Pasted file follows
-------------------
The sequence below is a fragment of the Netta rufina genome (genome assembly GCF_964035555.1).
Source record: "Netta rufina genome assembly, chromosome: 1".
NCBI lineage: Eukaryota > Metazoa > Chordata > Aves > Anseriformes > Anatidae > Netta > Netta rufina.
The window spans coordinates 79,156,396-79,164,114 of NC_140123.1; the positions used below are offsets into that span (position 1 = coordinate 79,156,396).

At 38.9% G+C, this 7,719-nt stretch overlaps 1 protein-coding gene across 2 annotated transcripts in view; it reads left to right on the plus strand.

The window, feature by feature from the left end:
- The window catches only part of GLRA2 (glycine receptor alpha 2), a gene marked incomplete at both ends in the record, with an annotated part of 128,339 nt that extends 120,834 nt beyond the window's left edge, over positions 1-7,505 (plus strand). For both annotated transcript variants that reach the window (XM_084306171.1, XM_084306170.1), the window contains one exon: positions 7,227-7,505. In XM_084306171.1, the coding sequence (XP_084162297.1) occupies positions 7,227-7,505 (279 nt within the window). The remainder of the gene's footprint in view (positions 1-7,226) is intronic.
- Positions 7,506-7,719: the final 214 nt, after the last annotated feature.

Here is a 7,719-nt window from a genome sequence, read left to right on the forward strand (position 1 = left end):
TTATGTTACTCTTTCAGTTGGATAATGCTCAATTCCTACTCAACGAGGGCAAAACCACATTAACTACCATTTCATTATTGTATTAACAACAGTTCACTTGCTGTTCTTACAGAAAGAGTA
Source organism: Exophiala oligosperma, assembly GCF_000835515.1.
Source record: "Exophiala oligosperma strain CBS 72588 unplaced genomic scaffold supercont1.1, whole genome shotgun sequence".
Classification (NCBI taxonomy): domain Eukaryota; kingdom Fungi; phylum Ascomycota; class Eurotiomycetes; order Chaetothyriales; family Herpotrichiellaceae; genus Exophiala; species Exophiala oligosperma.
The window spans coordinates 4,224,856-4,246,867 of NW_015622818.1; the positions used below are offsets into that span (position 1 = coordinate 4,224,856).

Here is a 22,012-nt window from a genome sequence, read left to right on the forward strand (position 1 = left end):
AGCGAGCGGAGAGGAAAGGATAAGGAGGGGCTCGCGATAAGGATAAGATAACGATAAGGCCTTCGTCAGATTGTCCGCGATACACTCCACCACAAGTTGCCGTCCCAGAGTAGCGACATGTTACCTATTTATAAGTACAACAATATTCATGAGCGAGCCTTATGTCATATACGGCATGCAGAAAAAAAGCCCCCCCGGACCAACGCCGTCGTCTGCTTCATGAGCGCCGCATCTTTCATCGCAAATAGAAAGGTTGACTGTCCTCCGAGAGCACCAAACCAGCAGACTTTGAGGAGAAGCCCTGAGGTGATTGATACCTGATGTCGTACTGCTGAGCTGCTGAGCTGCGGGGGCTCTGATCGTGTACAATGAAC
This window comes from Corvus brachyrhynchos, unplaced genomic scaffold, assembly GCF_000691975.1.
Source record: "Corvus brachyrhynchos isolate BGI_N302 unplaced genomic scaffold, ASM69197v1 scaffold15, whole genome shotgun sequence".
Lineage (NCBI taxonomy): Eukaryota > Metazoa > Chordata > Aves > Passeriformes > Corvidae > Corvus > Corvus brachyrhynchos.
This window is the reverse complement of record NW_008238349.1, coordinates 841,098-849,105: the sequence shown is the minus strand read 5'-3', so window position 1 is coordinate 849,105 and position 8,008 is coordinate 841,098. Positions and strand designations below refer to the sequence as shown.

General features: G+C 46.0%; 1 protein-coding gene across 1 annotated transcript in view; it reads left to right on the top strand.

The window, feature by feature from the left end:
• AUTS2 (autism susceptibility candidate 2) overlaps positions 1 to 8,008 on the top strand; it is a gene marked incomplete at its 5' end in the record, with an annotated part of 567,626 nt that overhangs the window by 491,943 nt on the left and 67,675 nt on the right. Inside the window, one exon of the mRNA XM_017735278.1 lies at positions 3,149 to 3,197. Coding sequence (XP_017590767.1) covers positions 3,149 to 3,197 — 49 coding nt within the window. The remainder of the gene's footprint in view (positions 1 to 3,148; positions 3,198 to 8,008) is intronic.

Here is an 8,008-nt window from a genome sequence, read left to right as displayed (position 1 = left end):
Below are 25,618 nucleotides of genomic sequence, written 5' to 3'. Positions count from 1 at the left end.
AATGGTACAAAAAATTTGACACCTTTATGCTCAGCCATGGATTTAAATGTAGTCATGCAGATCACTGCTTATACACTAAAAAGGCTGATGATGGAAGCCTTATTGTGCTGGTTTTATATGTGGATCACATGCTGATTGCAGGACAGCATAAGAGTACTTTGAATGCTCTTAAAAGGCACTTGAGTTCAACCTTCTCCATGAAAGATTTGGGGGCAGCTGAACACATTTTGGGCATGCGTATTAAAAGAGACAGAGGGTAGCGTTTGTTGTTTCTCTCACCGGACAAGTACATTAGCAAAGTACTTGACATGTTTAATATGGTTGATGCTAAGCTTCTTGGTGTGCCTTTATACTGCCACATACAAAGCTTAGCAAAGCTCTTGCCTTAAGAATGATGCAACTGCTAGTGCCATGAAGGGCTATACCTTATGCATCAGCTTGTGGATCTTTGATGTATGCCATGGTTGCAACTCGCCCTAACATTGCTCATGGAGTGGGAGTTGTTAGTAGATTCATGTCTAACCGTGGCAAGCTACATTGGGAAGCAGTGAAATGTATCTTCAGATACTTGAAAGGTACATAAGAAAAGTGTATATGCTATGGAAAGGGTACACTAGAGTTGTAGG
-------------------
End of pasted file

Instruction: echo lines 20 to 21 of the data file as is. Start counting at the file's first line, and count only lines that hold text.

This window is the reverse complement of record NW_008238349.1, coordinates 841,098-849,105: the sequence shown is the minus strand read 5'-3', so window position 1 is coordinate 849,105 and position 8,008 is coordinate 841,098. Positions and strand designations below refer to the sequence as shown.

General features: G+C 46.0%; 1 protein-coding gene across 1 annotated transcript in view; it reads left to right on the top strand.